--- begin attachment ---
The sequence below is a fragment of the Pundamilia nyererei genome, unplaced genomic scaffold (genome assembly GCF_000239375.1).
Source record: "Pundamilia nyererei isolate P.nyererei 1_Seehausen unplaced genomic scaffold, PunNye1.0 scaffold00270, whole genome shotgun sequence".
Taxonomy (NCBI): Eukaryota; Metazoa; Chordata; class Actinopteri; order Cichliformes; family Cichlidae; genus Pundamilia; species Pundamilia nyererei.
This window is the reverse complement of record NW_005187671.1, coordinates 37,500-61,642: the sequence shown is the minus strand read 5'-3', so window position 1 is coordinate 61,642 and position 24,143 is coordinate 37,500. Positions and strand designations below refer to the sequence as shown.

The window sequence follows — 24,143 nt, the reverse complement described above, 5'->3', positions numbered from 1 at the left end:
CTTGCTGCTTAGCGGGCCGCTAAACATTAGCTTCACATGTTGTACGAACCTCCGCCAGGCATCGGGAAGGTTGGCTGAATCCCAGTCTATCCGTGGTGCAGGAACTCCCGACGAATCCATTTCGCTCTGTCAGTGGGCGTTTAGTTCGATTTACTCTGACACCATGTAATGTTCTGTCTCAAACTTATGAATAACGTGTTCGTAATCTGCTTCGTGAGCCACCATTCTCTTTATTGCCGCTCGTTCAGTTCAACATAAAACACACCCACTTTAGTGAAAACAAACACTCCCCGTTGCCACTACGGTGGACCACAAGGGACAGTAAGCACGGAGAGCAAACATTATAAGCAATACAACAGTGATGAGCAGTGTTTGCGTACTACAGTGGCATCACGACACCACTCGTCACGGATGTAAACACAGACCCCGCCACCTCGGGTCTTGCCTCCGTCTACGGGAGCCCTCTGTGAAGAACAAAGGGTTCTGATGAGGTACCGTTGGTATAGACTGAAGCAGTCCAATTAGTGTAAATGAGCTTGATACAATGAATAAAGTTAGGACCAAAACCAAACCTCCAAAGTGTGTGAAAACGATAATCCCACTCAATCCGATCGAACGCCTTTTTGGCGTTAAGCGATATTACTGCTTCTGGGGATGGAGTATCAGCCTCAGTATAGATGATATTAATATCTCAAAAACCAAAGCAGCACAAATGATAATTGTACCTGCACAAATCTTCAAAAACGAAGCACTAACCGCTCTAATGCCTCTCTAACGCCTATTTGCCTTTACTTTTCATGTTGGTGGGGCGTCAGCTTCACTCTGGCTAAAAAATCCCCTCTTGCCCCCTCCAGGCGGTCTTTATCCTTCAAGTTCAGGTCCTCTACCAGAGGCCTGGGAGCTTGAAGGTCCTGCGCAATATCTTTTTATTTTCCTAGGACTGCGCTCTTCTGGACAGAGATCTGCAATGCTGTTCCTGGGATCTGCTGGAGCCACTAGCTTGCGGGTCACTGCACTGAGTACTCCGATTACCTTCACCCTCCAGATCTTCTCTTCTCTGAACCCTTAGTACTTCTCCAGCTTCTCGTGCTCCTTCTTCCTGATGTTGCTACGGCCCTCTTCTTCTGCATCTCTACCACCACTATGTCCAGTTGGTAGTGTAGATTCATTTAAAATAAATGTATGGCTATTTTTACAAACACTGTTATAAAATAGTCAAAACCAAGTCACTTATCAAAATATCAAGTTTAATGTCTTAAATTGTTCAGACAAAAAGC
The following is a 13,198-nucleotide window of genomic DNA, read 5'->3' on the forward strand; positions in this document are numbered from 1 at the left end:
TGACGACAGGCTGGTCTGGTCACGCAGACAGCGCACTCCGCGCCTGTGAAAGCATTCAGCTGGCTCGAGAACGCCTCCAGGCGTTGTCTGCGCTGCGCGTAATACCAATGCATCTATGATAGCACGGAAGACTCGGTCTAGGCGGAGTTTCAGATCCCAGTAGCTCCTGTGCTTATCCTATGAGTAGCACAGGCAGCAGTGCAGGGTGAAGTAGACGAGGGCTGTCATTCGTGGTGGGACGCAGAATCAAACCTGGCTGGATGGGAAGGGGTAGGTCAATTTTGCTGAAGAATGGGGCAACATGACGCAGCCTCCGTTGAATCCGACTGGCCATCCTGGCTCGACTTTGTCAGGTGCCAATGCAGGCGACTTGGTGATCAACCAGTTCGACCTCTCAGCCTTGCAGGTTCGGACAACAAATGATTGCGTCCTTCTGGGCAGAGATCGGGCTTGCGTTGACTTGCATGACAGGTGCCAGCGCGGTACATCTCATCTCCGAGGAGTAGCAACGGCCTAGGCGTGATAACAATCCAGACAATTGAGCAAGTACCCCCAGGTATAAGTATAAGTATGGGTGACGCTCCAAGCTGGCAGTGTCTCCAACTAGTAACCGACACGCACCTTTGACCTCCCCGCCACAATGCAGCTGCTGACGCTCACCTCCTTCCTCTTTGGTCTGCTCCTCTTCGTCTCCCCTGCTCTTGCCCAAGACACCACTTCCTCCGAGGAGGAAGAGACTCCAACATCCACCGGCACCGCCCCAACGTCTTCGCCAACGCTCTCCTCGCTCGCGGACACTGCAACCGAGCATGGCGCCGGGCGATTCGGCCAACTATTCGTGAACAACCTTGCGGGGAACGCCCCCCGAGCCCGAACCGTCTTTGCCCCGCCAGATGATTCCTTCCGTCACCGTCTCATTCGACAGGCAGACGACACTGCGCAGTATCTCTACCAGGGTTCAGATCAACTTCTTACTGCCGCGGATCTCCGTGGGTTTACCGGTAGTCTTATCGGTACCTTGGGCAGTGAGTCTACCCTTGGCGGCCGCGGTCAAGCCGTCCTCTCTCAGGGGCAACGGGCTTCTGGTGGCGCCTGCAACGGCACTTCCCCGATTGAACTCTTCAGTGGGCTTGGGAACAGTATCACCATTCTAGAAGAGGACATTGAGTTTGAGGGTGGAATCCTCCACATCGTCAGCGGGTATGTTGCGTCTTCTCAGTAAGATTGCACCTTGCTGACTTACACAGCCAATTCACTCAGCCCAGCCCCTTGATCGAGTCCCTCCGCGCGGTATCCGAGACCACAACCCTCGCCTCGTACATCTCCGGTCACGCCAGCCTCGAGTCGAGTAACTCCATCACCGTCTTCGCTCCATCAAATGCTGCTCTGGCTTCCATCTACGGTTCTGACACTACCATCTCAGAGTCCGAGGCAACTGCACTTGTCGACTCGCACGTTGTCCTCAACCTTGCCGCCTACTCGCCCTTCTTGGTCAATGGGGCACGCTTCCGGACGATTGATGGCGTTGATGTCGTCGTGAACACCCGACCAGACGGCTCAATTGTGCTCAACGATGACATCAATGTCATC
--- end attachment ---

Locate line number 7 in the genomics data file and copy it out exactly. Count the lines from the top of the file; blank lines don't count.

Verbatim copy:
The following is a 13,198-nucleotide window of genomic DNA, read 5'->3' on the forward strand; positions in this document are numbered from 1 at the left end: